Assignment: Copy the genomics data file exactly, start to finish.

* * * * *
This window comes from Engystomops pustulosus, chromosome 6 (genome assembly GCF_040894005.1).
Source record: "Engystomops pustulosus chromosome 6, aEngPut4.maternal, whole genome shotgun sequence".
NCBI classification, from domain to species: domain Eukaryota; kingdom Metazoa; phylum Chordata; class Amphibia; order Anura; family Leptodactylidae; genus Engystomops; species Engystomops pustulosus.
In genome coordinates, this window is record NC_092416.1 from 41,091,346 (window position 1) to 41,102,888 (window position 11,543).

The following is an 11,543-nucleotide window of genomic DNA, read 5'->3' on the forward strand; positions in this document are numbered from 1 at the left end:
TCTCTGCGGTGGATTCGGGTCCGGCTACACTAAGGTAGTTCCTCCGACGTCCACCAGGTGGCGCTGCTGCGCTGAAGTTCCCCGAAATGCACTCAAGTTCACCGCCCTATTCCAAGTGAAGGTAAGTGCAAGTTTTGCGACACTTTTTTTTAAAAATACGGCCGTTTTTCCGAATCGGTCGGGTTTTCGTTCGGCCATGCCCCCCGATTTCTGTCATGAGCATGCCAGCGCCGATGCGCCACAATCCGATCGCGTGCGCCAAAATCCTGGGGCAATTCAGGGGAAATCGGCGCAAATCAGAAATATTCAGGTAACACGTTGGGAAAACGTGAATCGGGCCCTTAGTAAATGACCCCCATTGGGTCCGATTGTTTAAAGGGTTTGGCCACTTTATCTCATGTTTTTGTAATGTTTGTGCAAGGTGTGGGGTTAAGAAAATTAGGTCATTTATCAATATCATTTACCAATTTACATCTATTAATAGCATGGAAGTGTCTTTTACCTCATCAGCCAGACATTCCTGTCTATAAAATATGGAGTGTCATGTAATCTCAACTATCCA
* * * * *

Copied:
This window comes from Engystomops pustulosus, chromosome 6 (genome assembly GCF_040894005.1).
Source record: "Engystomops pustulosus chromosome 6, aEngPut4.maternal, whole genome shotgun sequence".
NCBI classification, from domain to species: domain Eukaryota; kingdom Metazoa; phylum Chordata; class Amphibia; order Anura; family Leptodactylidae; genus Engystomops; species Engystomops pustulosus.
In genome coordinates, this window is record NC_092416.1 from 41,091,346 (window position 1) to 41,102,888 (window position 11,543).

The following is an 11,543-nucleotide window of genomic DNA, read 5'->3' on the forward strand; positions in this document are numbered from 1 at the left end:
TCTCTGCGGTGGATTCGGGTCCGGCTACACTAAGGTAGTTCCTCCGACGTCCACCAGGTGGCGCTGCTGCGCTGAAGTTCCCCGAAATGCACTCAAGTTCACCGCCCTATTCCAAGTGAAGGTAAGTGCAAGTTTTGCGACACTTTTTTTTAAAAATACGGCCGTTTTTCCGAATCGGTCGGGTTTTCGTTCGGCCATGCCCCCCGATTTCTGTCATGAGCATGCCAGCGCCGATGCGCCACAATCCGATCGCGTGCGCCAAAATCCTGGGGCAATTCAGGGGAAATCGGCGCAAATCAGAAATATTCAGGTAACACGTTGGGAAAACGTGAATCGGGCCCTTAGTAAATGACCCCCATTGGGTCCGATTGTTTAAAGGGTTTGGCCACTTTATCTCATGTTTTTGTAATGTTTGTGCAAGGTGTGGGGTTAAGAAAATTAGGTCATTTATCAATATCATTTACCAATTTACATCTATTAATAGCATGGAAGTGTCTTTTACCTCATCAGCCAGACATTCCTGTCTATAAAATATGGAGTGTCATGTAATCTCAACTATCCA